I have recently been immersed in the work of Sol LeWitt because I am lucky enough to work at Site Gallery in Sheffield, which is the only UK stop for the touring exhibition Sol LeWitt; Artist's Books. I often inherit a fresh attitude towards making work or inspiration during and subsequent to each show, interpreting each in light of shows past. My thought processeses and ideas on artistic production continue to change.
Of Sol LeWitt's there are significant points for me; recognising the value of preparation work, such as sketches, plans and designs and how often this carries greater weight in the whole idea than the finished product. "If the artist carried through his idea and makes it into visible form, then all the steps in the process are of importance. The idea itself, even if not made visual, is as much a work of art as any finished product."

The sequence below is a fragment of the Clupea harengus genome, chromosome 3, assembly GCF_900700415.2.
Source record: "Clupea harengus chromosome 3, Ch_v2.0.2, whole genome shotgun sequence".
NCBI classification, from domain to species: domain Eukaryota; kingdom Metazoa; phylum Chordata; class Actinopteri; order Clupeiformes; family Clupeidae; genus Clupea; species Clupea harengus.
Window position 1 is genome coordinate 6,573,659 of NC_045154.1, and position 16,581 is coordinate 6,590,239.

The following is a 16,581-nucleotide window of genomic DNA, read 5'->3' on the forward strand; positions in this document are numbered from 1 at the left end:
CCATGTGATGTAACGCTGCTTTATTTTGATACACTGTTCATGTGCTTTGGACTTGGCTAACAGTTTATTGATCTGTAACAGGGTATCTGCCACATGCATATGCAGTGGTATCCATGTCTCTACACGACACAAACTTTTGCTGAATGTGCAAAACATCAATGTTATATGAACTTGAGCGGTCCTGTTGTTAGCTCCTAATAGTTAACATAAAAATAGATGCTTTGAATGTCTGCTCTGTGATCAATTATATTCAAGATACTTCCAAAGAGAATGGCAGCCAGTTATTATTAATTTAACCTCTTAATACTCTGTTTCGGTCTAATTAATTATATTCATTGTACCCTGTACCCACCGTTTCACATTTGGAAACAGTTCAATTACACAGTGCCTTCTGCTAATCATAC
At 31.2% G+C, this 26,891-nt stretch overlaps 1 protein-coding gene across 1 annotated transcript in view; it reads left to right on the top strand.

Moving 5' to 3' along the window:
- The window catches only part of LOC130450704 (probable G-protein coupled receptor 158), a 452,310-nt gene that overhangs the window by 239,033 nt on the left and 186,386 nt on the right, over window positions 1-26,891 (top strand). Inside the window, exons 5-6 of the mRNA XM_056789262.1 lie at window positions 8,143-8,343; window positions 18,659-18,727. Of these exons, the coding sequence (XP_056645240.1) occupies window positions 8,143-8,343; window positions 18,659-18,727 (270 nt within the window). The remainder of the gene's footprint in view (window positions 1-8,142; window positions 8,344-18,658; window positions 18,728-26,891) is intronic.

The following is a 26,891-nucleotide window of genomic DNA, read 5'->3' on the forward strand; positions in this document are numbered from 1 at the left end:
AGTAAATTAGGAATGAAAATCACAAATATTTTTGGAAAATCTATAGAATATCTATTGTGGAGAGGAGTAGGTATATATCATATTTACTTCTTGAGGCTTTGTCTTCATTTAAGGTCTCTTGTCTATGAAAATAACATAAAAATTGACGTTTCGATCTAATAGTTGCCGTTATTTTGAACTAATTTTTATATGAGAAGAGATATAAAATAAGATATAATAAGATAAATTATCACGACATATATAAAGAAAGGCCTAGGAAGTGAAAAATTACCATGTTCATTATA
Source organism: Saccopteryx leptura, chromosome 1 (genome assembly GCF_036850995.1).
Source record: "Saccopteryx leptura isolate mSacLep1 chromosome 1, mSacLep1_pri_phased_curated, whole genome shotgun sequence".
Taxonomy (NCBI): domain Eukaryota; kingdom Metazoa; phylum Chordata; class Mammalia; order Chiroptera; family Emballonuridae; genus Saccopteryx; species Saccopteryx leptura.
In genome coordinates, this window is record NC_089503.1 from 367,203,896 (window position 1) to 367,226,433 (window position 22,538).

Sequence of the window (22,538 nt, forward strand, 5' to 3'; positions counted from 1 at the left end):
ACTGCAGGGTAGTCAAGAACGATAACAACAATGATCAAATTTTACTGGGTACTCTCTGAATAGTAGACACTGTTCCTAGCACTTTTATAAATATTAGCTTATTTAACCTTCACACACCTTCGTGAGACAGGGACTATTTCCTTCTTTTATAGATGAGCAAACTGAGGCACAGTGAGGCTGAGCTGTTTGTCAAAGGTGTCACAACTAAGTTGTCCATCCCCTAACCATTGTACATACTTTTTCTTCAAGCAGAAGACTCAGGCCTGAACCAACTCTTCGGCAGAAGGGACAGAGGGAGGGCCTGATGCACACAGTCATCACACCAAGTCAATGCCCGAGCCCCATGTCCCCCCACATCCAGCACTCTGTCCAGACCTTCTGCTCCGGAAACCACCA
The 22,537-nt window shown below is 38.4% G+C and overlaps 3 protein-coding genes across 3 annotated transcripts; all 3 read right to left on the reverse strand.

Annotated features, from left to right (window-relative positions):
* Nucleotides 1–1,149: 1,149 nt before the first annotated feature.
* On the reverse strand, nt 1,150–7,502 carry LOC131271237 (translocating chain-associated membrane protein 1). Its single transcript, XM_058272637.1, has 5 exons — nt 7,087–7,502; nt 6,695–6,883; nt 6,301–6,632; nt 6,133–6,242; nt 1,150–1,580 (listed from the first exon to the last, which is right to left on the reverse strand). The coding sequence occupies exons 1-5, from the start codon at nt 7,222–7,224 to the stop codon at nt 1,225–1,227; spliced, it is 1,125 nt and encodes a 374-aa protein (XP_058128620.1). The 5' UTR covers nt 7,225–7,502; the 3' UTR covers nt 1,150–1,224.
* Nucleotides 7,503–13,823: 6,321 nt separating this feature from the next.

From the Word "Art": Blue Lines to Four Corners, Green Lines to Four Sides, and Red Lines Between the Words "Art" on the Printed Page, 1972. Colored ink and pencil on paper. LeWitt Collection.
The Site Gallery exhibition of Sol Lewitt's Artists' Books, shows a way of seeing the artists' book as a vehicle to embody ideas and as a work of art itself, which Sol Lewitt has successfully achieved since the 60s. I love the idea of alternative spaces for art to exist and the challenge of how we imagine art can exist, whether the artist executes the idea personally or if it is performed by another person, or if reprinted as a book for example.
At MACBA this March I saw a film of John Baldessari singing Sol Lewitt's 35 conceptual statements. I adored his bad tuning and believed that Baldessari was performing LeWitt's statements like this in support of his genius - presenting LeWitt's idea in another form by a different voice, but carrying the idea strongly through all the same.